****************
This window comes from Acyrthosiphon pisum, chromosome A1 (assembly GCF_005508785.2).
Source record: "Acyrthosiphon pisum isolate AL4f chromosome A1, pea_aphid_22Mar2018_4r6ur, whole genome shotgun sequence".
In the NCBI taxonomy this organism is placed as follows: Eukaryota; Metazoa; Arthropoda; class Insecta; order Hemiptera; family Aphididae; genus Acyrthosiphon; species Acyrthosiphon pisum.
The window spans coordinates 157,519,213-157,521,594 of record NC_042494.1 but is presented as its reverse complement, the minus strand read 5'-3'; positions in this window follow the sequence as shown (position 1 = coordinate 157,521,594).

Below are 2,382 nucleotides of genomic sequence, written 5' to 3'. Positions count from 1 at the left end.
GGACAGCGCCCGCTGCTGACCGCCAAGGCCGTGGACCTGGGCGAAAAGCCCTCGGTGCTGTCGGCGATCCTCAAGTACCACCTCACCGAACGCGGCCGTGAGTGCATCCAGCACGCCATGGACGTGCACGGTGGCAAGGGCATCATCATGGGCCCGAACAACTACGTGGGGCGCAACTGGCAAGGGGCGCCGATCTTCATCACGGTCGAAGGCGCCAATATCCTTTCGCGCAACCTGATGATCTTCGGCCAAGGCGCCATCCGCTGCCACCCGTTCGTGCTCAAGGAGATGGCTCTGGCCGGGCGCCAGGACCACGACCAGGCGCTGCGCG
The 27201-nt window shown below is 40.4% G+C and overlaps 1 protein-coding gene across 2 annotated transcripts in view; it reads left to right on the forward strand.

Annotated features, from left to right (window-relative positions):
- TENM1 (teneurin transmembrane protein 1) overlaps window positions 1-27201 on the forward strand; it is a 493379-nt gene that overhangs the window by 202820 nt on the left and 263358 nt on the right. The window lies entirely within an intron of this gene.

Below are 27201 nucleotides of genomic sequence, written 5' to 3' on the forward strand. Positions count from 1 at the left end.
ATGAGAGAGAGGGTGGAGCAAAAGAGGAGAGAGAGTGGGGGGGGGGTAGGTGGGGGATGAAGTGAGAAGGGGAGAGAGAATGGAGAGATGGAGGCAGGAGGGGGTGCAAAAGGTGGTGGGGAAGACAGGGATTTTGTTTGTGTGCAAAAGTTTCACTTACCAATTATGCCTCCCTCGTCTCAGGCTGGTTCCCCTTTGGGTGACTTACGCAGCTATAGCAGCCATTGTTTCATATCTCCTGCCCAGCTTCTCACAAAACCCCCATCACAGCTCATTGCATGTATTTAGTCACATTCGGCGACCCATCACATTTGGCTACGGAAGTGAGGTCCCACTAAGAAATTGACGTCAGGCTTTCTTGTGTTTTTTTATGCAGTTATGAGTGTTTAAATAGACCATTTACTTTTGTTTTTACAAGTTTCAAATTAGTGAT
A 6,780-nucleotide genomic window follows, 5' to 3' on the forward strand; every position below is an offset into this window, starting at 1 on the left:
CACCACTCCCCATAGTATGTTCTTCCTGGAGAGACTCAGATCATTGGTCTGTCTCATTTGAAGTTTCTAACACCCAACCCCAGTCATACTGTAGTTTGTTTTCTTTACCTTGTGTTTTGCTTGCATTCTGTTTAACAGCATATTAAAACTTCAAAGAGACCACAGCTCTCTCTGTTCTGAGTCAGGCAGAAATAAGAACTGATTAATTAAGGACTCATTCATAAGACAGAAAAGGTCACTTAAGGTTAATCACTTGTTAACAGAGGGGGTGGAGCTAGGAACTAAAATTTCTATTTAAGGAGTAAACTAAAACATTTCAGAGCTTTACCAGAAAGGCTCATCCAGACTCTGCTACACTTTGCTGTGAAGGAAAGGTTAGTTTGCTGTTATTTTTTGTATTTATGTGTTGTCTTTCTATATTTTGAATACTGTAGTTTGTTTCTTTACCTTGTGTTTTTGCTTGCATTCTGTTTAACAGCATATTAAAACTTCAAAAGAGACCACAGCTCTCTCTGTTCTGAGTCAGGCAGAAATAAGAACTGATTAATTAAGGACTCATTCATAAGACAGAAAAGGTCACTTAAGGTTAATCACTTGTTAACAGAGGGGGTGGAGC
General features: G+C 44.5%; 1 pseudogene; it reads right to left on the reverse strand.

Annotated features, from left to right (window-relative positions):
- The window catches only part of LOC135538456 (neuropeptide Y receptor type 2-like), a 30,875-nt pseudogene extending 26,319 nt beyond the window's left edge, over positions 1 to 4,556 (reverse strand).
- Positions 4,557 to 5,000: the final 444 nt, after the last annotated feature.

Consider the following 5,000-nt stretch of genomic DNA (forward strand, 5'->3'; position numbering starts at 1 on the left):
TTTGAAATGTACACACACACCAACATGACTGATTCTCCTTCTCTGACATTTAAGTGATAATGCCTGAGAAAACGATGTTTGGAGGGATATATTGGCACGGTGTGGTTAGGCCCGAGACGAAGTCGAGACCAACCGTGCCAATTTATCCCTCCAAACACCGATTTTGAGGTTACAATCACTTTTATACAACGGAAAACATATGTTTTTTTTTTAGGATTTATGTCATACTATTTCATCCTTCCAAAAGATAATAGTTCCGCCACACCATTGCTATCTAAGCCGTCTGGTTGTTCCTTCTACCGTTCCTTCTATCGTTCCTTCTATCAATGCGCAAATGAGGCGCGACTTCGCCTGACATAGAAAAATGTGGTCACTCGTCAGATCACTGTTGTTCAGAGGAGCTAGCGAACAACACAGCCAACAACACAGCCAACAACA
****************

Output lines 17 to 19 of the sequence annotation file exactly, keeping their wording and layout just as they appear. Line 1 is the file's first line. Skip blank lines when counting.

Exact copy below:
- Positions 4,557 to 5,000: the final 444 nt, after the last annotated feature.

Consider the following 5,000-nt stretch of genomic DNA (forward strand, 5'->3'; position numbering starts at 1 on the left):
TTTGAAATGTACACACACACCAACATGACTGATTCTCCTTCTCTGACATTTAAGTGATAATGCCTGAGAAAACGATGTTTGGAGGGATATATTGGCACGGTGTGGTTAGGCCCGAGACGAAGTCGAGACCAACCGTGCCAATTTATCCCTCCAAACACCGATTTTGAGGTTACAATCACTTTTATACAACGGAAAACATATGTTTTTTTTTTAGGATTTATGTCATACTATTTCATCCTTCCAAAAGATAATAGTTCCGCCACACCATTGCTATCTAAGCCGTCTGGTTGTTCCTTCTACCGTTCCTTCTATCGTTCCTTCTATCAATGCGCAAATGAGGCGCGACTTCGCCTGACATAGAAAAATGTGGTCACTCGTCAGATCACTGTTGTTCAGAGGAGCTAGCGAACAACACAGCCAACAACACAGCCAACAACA